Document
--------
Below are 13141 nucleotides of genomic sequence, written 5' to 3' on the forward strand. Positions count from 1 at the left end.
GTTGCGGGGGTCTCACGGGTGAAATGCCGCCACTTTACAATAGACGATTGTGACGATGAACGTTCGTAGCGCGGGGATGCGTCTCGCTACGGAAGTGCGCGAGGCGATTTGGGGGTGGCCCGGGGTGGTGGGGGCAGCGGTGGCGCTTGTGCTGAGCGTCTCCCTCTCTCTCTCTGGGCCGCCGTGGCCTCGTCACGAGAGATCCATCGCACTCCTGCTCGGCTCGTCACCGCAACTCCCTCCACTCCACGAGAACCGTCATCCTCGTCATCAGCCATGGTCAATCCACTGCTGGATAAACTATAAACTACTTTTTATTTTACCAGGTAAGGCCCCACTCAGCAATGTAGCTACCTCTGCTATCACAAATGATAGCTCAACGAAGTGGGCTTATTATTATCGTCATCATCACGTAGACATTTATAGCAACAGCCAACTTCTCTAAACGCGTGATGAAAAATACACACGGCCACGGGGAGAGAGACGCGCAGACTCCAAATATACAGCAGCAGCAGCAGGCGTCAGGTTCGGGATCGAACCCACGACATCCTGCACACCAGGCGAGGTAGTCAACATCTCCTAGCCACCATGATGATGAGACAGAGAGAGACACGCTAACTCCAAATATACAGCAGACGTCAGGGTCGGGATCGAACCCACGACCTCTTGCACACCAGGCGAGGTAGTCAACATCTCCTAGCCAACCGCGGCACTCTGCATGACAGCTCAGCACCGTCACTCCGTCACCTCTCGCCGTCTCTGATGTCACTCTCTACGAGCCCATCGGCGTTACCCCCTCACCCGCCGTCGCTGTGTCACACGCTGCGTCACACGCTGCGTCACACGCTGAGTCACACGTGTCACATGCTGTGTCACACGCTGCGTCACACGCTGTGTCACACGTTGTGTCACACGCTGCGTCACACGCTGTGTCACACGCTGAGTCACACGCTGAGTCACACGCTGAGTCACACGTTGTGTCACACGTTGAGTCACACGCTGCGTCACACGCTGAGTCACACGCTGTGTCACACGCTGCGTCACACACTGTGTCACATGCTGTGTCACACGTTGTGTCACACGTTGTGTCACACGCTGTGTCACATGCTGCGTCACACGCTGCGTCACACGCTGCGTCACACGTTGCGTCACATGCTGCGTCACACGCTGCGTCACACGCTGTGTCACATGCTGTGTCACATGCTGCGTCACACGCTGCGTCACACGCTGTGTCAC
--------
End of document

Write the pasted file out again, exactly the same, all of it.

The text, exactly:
Below are 13141 nucleotides of genomic sequence, written 5' to 3' on the forward strand. Positions count from 1 at the left end.
GTTGCGGGGGTCTCACGGGTGAAATGCCGCCACTTTACAATAGACGATTGTGACGATGAACGTTCGTAGCGCGGGGATGCGTCTCGCTACGGAAGTGCGCGAGGCGATTTGGGGGTGGCCCGGGGTGGTGGGGGCAGCGGTGGCGCTTGTGCTGAGCGTCTCCCTCTCTCTCTCTGGGCCGCCGTGGCCTCGTCACGAGAGATCCATCGCACTCCTGCTCGGCTCGTCACCGCAACTCCCTCCACTCCACGAGAACCGTCATCCTCGTCATCAGCCATGGTCAATCCACTGCTGGATAAACTATAAACTACTTTTTATTTTACCAGGTAAGGCCCCACTCAGCAATGTAGCTACCTCTGCTATCACAAATGATAGCTCAACGAAGTGGGCTTATTATTATCGTCATCATCACGTAGACATTTATAGCAACAGCCAACTTCTCTAAACGCGTGATGAAAAATACACACGGCCACGGGGAGAGAGACGCGCAGACTCCAAATATACAGCAGCAGCAGCAGGCGTCAGGTTCGGGATCGAACCCACGACATCCTGCACACCAGGCGAGGTAGTCAACATCTCCTAGCCACCATGATGATGAGACAGAGAGAGACACGCTAACTCCAAATATACAGCAGACGTCAGGGTCGGGATCGAACCCACGACCTCTTGCACACCAGGCGAGGTAGTCAACATCTCCTAGCCAACCGCGGCACTCTGCATGACAGCTCAGCACCGTCACTCCGTCACCTCTCGCCGTCTCTGATGTCACTCTCTACGAGCCCATCGGCGTTACCCCCTCACCCGCCGTCGCTGTGTCACACGCTGCGTCACACGCTGCGTCACACGCTGAGTCACACGTGTCACATGCTGTGTCACACGCTGCGTCACACGCTGTGTCACACGTTGTGTCACACGCTGCGTCACACGCTGTGTCACACGCTGAGTCACACGCTGAGTCACACGCTGAGTCACACGTTGTGTCACACGTTGAGTCACACGCTGCGTCACACGCTGAGTCACACGCTGTGTCACACGCTGCGTCACACACTGTGTCACATGCTGTGTCACACGTTGTGTCACACGTTGTGTCACACGCTGTGTCACATGCTGCGTCACACGCTGCGTCACACGCTGCGTCACACGTTGCGTCACATGCTGCGTCACACGCTGCGTCACACGCTGTGTCACATGCTGTGTCACATGCTGCGTCACACGCTGCGTCACACGCTGTGTCAC